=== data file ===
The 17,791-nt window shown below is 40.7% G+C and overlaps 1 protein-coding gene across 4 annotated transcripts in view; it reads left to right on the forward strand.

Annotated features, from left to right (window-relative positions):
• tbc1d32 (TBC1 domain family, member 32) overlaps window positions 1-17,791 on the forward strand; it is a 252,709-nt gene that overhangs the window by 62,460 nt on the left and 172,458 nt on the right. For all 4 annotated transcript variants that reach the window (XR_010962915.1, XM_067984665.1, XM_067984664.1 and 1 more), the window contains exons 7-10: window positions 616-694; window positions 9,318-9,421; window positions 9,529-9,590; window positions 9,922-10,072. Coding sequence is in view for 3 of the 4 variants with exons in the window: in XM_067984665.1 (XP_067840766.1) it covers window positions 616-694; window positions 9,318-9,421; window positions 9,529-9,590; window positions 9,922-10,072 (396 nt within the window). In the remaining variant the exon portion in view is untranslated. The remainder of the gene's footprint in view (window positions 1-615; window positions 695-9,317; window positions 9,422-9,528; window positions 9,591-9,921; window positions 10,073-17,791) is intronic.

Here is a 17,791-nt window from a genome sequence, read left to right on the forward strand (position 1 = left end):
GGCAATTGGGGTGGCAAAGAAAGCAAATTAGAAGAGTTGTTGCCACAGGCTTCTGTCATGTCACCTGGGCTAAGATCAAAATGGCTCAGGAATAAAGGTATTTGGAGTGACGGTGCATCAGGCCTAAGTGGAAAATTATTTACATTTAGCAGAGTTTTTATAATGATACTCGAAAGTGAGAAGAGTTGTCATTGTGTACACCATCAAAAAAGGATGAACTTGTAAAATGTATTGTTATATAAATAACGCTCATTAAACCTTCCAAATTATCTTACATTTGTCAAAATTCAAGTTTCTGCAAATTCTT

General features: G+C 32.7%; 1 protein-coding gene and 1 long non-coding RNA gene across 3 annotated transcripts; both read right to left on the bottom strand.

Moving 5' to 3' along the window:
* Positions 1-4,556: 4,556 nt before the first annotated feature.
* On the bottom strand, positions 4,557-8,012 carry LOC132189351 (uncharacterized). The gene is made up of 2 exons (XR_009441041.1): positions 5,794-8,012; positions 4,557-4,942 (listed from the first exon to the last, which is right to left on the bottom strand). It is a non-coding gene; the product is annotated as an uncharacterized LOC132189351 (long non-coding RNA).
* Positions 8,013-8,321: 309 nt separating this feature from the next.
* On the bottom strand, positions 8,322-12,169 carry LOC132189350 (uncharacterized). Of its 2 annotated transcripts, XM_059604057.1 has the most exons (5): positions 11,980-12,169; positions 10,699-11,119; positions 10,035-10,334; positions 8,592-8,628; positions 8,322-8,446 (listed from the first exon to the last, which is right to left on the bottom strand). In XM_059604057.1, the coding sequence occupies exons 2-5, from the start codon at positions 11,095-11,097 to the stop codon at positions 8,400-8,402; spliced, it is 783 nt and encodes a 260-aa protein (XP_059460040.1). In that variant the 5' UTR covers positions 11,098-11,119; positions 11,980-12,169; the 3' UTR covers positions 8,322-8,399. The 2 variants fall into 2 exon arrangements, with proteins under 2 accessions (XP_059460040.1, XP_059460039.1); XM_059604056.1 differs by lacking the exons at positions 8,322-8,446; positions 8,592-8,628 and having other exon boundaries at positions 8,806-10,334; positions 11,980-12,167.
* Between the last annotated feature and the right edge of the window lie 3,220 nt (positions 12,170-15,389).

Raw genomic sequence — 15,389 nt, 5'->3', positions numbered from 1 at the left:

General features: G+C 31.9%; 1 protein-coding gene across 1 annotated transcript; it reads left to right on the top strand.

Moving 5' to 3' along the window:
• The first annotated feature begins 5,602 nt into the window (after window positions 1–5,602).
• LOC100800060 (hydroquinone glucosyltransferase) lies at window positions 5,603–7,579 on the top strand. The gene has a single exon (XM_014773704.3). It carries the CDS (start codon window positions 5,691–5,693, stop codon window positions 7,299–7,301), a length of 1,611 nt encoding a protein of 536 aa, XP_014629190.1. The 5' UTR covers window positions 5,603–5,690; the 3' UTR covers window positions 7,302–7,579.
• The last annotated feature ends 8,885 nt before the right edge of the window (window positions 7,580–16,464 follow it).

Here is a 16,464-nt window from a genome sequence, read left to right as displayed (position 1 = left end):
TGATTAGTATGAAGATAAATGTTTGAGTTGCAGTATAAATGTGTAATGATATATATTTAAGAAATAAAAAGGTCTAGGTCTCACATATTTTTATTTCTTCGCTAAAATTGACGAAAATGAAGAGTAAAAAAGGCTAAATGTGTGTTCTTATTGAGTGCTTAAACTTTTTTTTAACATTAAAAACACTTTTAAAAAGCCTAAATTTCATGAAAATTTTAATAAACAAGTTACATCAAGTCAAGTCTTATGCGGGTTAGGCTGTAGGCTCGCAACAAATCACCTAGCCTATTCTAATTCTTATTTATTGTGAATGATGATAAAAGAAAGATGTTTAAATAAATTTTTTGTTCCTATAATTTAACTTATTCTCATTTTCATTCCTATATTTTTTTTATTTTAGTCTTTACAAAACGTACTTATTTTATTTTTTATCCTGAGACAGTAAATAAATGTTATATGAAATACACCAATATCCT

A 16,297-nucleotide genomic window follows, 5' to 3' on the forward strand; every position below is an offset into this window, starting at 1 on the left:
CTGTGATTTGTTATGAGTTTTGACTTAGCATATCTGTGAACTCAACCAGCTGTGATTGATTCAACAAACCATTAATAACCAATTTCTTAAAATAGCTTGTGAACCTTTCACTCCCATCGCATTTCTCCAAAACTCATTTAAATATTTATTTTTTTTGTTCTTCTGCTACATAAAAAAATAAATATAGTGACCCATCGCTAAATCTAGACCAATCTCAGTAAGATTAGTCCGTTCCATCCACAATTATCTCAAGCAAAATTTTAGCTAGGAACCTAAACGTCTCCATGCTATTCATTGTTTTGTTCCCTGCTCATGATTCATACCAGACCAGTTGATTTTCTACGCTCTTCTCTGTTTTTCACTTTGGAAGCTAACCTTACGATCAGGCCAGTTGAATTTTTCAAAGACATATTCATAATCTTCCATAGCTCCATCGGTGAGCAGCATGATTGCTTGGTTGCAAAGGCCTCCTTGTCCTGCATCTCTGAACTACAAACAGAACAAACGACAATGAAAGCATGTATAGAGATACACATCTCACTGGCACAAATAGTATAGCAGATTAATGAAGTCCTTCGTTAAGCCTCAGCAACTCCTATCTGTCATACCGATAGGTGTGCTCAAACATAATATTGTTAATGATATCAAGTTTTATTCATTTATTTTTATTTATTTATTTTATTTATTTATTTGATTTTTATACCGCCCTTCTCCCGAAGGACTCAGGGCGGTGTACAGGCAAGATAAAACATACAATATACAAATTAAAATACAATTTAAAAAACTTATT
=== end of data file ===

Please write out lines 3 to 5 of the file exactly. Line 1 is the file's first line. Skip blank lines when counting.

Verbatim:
• tbc1d32 (TBC1 domain family, member 32) overlaps window positions 1-17,791 on the forward strand; it is a 252,709-nt gene that overhangs the window by 62,460 nt on the left and 172,458 nt on the right. For all 4 annotated transcript variants that reach the window (XR_010962915.1, XM_067984665.1, XM_067984664.1 and 1 more), the window contains exons 7-10: window positions 616-694; window positions 9,318-9,421; window positions 9,529-9,590; window positions 9,922-10,072. Coding sequence is in view for 3 of the 4 variants with exons in the window: in XM_067984665.1 (XP_067840766.1) it covers window positions 616-694; window positions 9,318-9,421; window positions 9,529-9,590; window positions 9,922-10,072 (396 nt within the window). In the remaining variant the exon portion in view is untranslated. The remainder of the gene's footprint in view (window positions 1-615; window positions 695-9,317; window positions 9,422-9,528; window positions 9,591-9,921; window positions 10,073-17,791) is intronic.

Here is a 17,791-nt window from a genome sequence, read left to right on the forward strand (position 1 = left end):
GGCAATTGGGGTGGCAAAGAAAGCAAATTAGAAGAGTTGTTGCCACAGGCTTCTGTCATGTCACCTGGGCTAAGATCAAAATGGCTCAGGAATAAAGGTATTTGGAGTGACGGTGCATCAGGCCTAAGTGGAAAATTATTTACATTTAGCAGAGTTTTTATAATGATACTCGAAAGTGAGAAGAGTTGTCATTGTGTACACCATCAAAAAAGGATGAACTTGTAAAATGTATTGTTATATAAATAACGCTCATTAAACCTTCCAAATTATCTTACATTTGTCAAAATTCAAGTTTCTGCAAATTCTT